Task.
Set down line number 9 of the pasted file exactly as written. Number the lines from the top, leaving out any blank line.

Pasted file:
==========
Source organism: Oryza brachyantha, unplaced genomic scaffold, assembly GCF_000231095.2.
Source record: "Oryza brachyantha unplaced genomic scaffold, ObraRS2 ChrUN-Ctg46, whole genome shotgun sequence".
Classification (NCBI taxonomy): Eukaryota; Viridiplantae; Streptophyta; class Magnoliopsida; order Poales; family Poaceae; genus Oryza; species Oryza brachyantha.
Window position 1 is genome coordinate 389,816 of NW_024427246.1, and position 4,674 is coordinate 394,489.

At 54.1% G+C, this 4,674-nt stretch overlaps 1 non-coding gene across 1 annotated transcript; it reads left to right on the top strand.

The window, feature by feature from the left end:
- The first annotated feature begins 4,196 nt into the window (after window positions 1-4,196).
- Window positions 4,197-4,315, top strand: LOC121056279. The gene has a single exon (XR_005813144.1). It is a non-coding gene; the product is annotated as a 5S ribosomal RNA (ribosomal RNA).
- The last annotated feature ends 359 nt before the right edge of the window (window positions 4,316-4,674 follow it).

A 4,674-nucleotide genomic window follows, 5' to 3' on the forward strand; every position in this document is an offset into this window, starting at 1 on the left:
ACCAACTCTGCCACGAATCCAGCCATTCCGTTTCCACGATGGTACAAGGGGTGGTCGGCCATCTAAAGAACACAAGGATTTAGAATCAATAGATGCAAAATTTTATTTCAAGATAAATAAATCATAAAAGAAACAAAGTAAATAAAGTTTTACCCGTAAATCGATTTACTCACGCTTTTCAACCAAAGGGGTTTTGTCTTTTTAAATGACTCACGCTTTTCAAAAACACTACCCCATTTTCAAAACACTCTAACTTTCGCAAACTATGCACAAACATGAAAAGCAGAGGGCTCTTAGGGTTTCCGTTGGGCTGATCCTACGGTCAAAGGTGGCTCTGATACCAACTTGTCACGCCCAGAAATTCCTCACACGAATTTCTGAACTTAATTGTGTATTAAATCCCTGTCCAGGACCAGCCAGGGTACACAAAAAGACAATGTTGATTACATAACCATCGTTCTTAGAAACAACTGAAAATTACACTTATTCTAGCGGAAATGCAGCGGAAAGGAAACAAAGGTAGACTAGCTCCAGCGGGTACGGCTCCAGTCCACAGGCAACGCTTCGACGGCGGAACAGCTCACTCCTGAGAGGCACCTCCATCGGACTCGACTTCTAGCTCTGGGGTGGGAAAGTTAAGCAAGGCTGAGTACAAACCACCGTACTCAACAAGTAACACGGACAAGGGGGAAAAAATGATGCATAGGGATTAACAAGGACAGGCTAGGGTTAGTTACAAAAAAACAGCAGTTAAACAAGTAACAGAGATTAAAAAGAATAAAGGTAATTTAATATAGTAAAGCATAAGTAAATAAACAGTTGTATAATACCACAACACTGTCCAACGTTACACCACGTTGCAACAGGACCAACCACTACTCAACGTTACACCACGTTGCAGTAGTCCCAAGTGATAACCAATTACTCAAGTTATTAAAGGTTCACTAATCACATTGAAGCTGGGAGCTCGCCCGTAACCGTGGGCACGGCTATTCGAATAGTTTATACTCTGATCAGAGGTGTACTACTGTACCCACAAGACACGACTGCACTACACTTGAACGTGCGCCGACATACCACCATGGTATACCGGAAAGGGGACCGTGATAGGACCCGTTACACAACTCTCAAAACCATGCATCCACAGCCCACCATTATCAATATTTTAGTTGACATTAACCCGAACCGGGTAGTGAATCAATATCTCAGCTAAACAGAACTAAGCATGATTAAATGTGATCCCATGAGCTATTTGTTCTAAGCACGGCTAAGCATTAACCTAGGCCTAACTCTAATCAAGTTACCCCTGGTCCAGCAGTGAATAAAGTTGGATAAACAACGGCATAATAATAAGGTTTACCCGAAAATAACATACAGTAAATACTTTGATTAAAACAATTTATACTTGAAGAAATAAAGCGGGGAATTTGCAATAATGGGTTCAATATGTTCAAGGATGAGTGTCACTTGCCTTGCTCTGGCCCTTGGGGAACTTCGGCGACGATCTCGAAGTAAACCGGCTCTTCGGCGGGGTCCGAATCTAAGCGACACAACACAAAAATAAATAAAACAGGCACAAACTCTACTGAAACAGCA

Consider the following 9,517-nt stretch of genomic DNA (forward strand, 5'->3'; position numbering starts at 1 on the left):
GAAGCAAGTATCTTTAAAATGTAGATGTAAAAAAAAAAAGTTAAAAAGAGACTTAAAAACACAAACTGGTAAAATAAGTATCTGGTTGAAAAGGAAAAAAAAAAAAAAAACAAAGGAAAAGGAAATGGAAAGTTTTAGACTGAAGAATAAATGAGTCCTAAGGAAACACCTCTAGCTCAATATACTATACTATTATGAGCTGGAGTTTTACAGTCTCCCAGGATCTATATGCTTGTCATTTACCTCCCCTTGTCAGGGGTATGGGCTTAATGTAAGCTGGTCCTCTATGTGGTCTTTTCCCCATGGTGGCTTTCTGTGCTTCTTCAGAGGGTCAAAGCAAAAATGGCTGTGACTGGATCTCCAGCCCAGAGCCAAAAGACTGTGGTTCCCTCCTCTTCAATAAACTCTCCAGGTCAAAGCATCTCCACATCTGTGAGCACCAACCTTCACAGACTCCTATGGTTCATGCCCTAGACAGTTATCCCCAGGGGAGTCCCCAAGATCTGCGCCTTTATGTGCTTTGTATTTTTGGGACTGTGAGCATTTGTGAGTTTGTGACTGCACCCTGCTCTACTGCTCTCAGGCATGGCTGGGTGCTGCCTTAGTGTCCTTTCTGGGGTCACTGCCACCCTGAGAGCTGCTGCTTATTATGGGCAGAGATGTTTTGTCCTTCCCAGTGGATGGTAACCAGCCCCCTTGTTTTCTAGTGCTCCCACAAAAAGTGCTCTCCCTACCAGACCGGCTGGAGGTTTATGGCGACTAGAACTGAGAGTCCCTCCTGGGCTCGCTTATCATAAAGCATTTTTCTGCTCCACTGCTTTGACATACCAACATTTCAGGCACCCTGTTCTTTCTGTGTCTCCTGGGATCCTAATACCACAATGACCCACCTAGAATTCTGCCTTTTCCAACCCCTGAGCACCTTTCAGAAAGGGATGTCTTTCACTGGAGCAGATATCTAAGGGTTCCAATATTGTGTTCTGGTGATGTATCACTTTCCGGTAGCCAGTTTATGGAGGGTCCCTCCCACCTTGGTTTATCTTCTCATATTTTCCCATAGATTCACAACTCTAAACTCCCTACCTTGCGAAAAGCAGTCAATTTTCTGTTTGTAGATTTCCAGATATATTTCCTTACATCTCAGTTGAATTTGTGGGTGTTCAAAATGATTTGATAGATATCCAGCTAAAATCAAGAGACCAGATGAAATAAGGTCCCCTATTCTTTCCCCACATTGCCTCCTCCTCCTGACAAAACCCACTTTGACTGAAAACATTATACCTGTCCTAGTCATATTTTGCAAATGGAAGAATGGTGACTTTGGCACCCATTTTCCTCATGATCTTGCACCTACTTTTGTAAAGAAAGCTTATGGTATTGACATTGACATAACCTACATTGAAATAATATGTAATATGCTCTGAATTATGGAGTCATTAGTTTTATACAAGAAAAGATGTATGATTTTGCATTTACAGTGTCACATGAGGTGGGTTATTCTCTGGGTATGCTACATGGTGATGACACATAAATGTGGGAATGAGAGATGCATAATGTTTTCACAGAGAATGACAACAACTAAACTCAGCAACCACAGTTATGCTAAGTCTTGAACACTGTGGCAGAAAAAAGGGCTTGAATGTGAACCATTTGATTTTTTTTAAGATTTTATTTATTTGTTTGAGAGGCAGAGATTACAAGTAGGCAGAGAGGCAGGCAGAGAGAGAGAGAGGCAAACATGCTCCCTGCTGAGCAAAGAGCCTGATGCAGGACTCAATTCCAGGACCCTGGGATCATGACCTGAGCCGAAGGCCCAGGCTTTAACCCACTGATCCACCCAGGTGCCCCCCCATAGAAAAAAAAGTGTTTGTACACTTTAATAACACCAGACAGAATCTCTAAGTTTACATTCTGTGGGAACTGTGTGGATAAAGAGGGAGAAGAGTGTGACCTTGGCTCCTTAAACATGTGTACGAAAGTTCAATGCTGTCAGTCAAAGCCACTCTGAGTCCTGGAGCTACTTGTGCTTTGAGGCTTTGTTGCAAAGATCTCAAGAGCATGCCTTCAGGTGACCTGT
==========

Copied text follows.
- The last annotated feature ends 359 nt before the right edge of the window (window positions 4,316-4,674 follow it).